Depending on season and availability, starters include smoked salmon, steamed mussels, chilli coated squid, tempura prawn cocktail and Stornoway black pudding - I did say above that there were some more adventurous dishes! I opted for one of my favourites - Cullen Skink. That's a traditional, thick soup made of smoked haddock, potatoes and onions. This rich, tasty soup comes from the fishing village of Cullen, in Morayshire. "Skink" was a soup made originally from a shin of beef. But in this case, the main ingredient is smoked haddock. The Inn at Inverbeg's version was just as I like it - rich and creamy with lots (and lots) of fish. It was accompanied by delicious, warm, lightly grilled soda bread. Well that was a great start and very filling. It occurred to me that for folk who just wanted a quick but substantial snack, the Cullen Skink could suffice on its own. But then you would miss out on the other delights!
As you can see I went for really traditional fish and chips (even with a side plate of with mushy peas). I didn't think haddock that large still existed in the sea these days - but there it was, crispy batter and white, flaky, melt-in-the-mouth fish. True to the tradition of fish and chip shops, where it is sold wrapped in brown paper, the "plate" at the Inverbeg Inn was a wooden stand with a brown paper insert! Graham Kelly, the manager, and Head Chef Michael Barton ate numerous fish and chip meals researching what produced the best results - and it shows. In my view, they surpass similar dishes I've eaten in places that have won the annual "Fish & Chip Shop of the Year" competition. My only complaint was that there was rather too much sea salt sprinkled on it for my taste - but then, that's a tradition too!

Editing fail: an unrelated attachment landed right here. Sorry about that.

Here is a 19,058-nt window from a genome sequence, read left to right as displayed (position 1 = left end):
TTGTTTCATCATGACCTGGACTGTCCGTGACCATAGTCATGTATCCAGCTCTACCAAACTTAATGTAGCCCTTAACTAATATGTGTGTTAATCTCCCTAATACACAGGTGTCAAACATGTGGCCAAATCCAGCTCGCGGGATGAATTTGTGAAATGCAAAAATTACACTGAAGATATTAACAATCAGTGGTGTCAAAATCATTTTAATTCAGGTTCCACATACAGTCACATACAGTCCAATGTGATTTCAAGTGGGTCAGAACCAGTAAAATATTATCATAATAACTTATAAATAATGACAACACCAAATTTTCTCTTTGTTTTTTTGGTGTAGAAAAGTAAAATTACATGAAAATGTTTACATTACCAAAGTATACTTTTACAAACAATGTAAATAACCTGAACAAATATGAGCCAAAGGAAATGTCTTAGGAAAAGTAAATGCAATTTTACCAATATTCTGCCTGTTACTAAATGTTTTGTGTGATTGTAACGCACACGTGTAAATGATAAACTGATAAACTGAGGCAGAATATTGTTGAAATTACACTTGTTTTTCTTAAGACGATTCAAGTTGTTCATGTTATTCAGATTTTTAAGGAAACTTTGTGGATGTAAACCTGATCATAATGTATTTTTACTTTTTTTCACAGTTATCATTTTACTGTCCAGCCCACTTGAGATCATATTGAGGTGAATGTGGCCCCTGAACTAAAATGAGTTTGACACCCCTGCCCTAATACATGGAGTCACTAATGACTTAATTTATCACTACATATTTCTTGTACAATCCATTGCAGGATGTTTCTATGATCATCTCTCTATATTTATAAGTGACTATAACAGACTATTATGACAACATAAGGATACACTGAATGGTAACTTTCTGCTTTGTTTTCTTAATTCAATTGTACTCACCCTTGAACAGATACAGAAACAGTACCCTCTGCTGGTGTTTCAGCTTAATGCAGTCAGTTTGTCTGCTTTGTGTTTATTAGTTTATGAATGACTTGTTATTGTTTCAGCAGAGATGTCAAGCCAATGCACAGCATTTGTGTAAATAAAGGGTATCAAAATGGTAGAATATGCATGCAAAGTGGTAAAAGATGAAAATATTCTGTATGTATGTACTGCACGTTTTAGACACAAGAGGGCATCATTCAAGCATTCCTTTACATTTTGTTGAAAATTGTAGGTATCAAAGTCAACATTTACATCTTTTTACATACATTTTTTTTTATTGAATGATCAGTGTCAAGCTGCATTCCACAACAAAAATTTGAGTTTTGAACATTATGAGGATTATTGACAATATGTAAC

In addition to that traditional fish and chips, I could have had cod or coley cooked in that crispy batter or breadcrumbs, fishcakes (with spinach and lemon hollandaise sauce), Thai-style fish curry on coconut rice, grilled sardines or Loch Fyne oysters - and don't forget the sirloin steak, steakburger or griddled sausages. Plenty to choose from!
In the unlikely event of you having any space after the large portions of starter and main course, there is a more modest selection of traditional sweets in the form of tubs of ice cream or sticky toffee pudding or cheesecake.
See The Inn at Inverbeg for current menu and prices.
I am a frequent visitor to the Loch Lomond area and used to sweep past The Inn at Inverbeg, as it used to be. But the investment of time and money to bring it into the 21st century, while still retaining many of its more traditional aspects has produced an attractive place to eat and stay. It has a relaxed atmosphere too (just what is need if you have been whizzing along that busy road) and it has friendly attentive staff. Food is first class - fresh, well cooked and presented and efficiently available in a variety of different but integrated environments from the more formal dining room to the laid-back lounge. I won't be sweeping past the Inn at Inverbeg in the future - I've got my mouth watering at the thought of those Stornoway black pudding fritters already....